Carnival dancer Lane Bellamy finds herself stranded in a southern town ruled by corrupt political boss Titus Semple. Lane becomes romantically involved with sheriff Fielding Carlisle, a ...
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Carnival dancer Lane Bellamy finds herself stranded in a southern town ruled by corrupt political boss Titus Semple. Lane becomes romantically involved with sheriff Fielding Carlisle, a weakling whose career is being driven by Titus. Seeing Lane as a liability to his own political ambitions, Titus mounts a campaign to get her driven out of town. She finds she can't get a job and even gets arrested on a trumped-up morals charge. Released from jail, Lane finds work as a "hostess" at Lutie-Mae's road house, where she meets Dan Reynolds, another member of the town's political machine. They marry and move to a home on Flamingo Road, the town's social pinnacle. Their marriage is soon marked by scandal when a drunken Carlisle visits Lane at home one evening and shoots himself. Written by
Daniel Bubbeo <firstname.lastname@example.org>
"Flamingo Road" is one of those Joan from the other side of the tracks ending up living large, and it's great. After how many years of doing these roles, at 45, Crawford still pulled them off with aplomb. She's wonderful to watch in this. I remember seeing this at a revival cinema, on a big screen, and it was the first time I realized how petite a woman she was - but she always seemed so tall! In this film, Crawford plays a ex-carny girl who takes up with Zachary Scott. Scott is the protégé of a ruthless political boss, played by Sydney Greenstreet. He turns out to be too weak-willed to do anything but stay under Greenstreet's thumb. He marries someone more proper while Greenstreet does everything he can to drive Crawford out of town. When she winds up married to an even more powerful man than Greenstreet, he seeks to destroy both her and her husband.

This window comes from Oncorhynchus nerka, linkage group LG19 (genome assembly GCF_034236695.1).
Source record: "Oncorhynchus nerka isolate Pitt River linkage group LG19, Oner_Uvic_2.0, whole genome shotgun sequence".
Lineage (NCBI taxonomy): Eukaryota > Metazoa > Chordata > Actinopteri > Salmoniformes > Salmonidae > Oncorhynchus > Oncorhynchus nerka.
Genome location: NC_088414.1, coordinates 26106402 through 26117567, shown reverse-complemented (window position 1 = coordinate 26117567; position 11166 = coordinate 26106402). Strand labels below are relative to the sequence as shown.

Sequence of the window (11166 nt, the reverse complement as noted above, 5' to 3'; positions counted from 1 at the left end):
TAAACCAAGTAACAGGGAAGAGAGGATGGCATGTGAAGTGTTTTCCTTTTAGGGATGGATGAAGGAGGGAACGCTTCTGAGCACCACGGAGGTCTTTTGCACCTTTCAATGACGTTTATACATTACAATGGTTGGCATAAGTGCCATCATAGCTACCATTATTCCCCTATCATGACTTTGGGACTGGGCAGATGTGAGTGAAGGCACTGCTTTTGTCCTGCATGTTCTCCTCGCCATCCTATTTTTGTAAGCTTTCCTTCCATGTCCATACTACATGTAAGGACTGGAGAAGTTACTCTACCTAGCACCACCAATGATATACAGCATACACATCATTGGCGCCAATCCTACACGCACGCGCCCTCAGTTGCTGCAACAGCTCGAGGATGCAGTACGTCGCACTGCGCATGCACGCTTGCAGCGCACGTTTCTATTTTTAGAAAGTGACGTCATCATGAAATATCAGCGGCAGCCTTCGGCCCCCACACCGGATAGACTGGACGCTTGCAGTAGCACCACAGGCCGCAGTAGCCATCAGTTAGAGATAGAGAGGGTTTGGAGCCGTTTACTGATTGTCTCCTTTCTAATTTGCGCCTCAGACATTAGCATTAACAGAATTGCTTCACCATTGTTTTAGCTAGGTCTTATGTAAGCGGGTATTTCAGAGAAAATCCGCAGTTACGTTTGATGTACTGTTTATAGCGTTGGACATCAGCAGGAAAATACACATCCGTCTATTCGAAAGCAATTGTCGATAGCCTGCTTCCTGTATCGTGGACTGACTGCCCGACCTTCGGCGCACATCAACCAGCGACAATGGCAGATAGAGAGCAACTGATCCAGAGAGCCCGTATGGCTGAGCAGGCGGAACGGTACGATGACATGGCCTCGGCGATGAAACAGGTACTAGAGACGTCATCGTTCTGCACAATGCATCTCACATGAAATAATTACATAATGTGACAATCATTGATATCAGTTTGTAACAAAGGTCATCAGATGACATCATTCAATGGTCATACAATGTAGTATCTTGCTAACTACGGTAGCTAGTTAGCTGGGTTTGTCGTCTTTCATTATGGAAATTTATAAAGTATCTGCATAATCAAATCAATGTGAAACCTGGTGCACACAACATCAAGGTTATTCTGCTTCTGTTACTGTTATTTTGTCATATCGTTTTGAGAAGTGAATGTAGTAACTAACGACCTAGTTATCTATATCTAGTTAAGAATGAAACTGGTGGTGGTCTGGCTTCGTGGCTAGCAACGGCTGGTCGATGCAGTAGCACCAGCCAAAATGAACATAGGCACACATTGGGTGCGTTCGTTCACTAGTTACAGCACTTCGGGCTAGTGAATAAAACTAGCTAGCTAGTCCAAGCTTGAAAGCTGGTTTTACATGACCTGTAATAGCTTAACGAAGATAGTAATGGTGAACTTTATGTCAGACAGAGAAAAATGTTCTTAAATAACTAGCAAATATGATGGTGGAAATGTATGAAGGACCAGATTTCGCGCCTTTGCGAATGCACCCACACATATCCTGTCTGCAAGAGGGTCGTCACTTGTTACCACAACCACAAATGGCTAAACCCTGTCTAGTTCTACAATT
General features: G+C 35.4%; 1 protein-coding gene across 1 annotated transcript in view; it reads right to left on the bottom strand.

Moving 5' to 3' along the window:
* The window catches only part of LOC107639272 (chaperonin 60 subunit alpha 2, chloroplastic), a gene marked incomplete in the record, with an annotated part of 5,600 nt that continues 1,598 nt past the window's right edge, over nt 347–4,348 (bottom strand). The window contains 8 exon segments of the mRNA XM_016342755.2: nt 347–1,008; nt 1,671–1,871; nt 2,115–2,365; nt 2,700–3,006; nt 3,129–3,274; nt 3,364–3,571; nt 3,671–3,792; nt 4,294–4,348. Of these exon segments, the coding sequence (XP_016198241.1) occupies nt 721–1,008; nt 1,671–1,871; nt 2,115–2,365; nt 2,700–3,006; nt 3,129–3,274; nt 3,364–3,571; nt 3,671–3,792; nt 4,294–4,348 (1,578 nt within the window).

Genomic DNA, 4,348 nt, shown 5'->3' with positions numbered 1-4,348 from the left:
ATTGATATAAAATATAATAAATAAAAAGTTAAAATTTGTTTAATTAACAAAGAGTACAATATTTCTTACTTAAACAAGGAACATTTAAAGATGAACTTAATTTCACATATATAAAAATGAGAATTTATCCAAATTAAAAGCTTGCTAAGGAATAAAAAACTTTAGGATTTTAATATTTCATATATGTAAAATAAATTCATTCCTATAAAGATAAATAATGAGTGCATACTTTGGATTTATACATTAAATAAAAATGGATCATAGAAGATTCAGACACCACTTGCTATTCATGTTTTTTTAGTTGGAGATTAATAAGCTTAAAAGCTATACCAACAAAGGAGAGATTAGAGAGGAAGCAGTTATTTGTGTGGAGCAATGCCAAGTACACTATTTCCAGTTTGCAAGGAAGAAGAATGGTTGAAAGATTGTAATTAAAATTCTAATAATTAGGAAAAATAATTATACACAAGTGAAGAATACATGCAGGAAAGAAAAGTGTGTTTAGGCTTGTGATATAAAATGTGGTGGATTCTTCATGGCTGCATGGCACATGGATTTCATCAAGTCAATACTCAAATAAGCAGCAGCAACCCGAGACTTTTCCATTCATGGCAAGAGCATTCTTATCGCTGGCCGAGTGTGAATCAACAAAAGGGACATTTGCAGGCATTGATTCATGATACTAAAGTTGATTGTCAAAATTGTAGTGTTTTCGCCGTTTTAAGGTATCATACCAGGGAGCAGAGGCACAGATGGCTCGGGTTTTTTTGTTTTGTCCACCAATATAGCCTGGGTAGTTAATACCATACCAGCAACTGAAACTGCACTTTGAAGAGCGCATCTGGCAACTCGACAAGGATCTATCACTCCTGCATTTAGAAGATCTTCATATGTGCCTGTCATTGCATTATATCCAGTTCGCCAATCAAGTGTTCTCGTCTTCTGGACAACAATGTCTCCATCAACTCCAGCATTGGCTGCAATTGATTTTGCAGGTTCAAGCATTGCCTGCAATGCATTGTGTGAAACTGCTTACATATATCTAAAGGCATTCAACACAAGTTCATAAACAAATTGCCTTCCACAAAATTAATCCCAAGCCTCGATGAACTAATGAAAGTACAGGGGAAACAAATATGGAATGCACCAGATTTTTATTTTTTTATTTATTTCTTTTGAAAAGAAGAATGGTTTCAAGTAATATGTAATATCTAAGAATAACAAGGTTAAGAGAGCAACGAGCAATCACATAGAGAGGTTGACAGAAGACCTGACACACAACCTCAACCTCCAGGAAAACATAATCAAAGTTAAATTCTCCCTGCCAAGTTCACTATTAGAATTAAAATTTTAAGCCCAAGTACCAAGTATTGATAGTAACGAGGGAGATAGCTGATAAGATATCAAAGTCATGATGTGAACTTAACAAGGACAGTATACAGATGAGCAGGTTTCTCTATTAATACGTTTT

David Brian is excellent as Crawford's husband, as is Gladys George as a roadhouse owner for whom Crawford works briefly. Scott doesn't register as a wimp, stripped of his romantic underpinnings in "Mildred Pierce." And then we come to Sydney Greenstreet. You're telling me he lived five years after this film? I would have easier believed he dropped dead immediately afterward. He looks pasty and horrendous as he downs pitchers of milk, slurs his dialogue, and laughs in a very unworldly way - kind of a hah-hah, a sharp intake of breath, and then a higher pitched laugh that sounds like a hiccup. Always a sinister presence on the screen, Greenstreet comes off as evil, all right, but also ill in this production.
"Flamingo Road" became a television series in the '80s. I'll take the original.
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